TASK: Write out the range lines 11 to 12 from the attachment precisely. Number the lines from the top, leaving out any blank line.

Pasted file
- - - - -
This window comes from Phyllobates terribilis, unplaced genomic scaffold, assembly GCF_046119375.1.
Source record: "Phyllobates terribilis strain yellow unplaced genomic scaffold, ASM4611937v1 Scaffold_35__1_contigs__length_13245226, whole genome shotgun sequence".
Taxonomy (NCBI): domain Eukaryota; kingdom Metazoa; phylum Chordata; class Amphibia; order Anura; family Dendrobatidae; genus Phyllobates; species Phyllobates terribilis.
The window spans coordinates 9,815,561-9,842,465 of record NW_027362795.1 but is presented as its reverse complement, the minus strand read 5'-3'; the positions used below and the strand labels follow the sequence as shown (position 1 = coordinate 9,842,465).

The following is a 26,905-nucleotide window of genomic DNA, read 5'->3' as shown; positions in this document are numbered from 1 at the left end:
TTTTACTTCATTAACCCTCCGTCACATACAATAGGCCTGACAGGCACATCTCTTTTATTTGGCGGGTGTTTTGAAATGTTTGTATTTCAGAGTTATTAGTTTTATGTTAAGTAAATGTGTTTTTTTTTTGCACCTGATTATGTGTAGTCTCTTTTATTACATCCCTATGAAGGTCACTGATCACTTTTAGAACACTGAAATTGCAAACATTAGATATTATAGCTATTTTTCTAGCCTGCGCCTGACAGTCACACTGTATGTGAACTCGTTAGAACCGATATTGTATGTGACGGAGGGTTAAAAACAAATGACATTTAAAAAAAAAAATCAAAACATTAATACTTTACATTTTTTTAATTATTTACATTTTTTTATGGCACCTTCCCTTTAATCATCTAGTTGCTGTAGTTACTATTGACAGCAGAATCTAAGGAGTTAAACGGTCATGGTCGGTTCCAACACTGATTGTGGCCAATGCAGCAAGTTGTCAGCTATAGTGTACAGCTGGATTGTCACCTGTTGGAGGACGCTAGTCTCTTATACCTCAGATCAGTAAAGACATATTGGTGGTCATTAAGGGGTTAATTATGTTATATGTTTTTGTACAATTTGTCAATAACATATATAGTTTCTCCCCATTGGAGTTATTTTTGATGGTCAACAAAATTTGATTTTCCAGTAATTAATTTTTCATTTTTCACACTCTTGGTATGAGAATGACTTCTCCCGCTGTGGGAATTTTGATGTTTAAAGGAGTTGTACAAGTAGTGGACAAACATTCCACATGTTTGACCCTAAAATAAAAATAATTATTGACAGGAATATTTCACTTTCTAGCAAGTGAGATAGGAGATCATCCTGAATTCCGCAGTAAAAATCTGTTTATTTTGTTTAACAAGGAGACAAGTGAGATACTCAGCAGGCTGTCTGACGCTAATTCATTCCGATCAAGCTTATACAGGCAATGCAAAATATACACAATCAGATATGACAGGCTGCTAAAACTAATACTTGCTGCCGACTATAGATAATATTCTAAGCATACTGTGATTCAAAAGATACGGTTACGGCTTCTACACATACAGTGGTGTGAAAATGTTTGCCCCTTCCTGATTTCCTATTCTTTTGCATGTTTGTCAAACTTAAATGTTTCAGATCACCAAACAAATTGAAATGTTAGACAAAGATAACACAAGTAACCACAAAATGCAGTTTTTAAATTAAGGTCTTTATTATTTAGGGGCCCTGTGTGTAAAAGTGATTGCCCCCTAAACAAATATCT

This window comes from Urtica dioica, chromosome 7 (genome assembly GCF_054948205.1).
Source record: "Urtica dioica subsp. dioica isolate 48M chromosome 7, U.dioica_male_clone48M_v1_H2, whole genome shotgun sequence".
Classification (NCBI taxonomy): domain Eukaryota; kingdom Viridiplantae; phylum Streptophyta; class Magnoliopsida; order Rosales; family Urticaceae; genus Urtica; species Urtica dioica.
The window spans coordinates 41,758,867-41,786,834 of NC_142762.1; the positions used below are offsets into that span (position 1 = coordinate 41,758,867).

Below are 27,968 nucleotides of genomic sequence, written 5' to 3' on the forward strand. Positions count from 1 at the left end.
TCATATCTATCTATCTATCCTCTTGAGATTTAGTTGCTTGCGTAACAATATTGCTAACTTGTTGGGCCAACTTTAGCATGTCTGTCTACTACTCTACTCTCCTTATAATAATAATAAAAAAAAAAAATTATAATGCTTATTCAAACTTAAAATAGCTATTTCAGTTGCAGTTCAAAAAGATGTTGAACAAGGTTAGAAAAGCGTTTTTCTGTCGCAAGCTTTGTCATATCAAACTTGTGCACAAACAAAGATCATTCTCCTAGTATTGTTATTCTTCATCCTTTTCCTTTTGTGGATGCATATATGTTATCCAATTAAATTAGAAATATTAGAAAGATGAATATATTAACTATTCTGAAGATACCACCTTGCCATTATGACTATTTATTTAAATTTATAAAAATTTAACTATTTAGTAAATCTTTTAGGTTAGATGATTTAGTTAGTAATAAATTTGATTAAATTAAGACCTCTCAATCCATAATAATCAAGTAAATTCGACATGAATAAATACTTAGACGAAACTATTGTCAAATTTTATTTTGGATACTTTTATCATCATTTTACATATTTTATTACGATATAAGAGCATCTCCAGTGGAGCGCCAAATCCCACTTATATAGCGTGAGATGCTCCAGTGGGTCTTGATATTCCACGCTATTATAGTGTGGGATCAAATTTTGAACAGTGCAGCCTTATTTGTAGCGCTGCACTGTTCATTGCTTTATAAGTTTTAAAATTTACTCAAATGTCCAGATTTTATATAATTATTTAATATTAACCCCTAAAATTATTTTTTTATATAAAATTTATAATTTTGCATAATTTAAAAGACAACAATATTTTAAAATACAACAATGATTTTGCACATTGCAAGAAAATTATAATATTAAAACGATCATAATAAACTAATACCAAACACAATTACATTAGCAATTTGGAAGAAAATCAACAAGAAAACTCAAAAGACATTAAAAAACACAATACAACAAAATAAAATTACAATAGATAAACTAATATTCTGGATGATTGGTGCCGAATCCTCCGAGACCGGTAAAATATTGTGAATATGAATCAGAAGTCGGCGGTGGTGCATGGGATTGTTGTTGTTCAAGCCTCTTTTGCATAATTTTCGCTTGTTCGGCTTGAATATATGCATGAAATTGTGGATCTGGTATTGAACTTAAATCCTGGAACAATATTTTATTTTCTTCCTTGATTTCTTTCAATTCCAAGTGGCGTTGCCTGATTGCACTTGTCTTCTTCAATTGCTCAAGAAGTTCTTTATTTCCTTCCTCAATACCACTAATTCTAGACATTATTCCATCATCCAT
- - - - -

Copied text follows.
Below are 27,968 nucleotides of genomic sequence, written 5' to 3' on the forward strand. Positions count from 1 at the left end.
TCATATCTATCTATCTATCCTCTTGAGATTTAGTTGCTTGCGTAACAATATTGCTAACTTGTTGGGCCAACTTTAGCATGTCTGTCTACTACTCTACTCTCCTTATAATAATAATAAAAAAAAAAAATTATAATGCTTATTCAAACTTAAAATAGCTATTTCAGTTGCAGTTCAAAAAGATGTTGAACAAGGTTAGAAAAGCGTTTTTCTGTCGCAAGCTTTGTCATATCAAACTTGTGCACAAACAAAGATCATTCTCCTAGTATTGTTATTCTTCATCCTTTTCCTTTTGTGGATGCATATATGTTATCCAATTAAATTAGAAATATTAGAAAGATGAATATATTAACTATTCTGAAGATACCACCTTGCCATTATGACTATTTATTTAAATTTATAAAAATTTAACTATTTAGTAAATCTTTTAGGTTAGATGATTTAGTTAGTAATAAATTTGATTAAATTAAGACCTCTCAATCCATAATAATCAAGTAAATTCGACATGAATAAATACTTAGACGAAACTATTGTCAAATTTTATTTTGGATACTTTTATCATCATTTTACATATTTTATTACGATATAAGAGCATCTCCAGTGGAGCGCCAAATCCCACTTATATAGCGTGAGATGCTCCAGTGGGTCTTGATATTCCACGCTATTATAGTGTGGGATCAAATTTTGAACAGTGCAGCCTTATTTGTAGCGCTGCACTGTTCATTGCTTTATAAGTTTTAAAATTTACTCAAATGTCCAGATTTTATATAATTATTTAATATTAACCCCTAAAATTATTTTTTTATATAAAATTTATAATTTTGCATAATTTAAAAGACAACAATATTTTAAAATACAACAATGATTTTGCACATTGCAAGAAAATTATAATATTAAAACGATCATAATAAACTAATACCAAACACAATTACATTAGCAATTTGGAAGAAAATCAACAAGAAAACTCAAAAGACATTAAAAAACACAATACAACAAAATAAAATTACAATAGATAAACTAATATTCTGGATGATTGGTGCCGAATCCTCCGAGACCGGTAAAATATTGTGAATATGAATCAGAAGTCGGCGGTGGTGCATGGGATTGTTGTTGTTCAAGCCTCTTTTGCATAATTTTCGCTTGTTCGGCTTGAATATATGCATGAAATTGTGGATCTGGTATTGAACTTAAATCCTGGAACAATATTTTATTTTCTTCCTTGATTTCTTTCAATTCCAAGTGGCGTTGCCTGATTGCACTTGTCTTCTTCAATTGCTCAAGAAGTTCTTTATTTCCTTCCTCAATACCACTAATTCTAGACATTATTCCATCATCCAT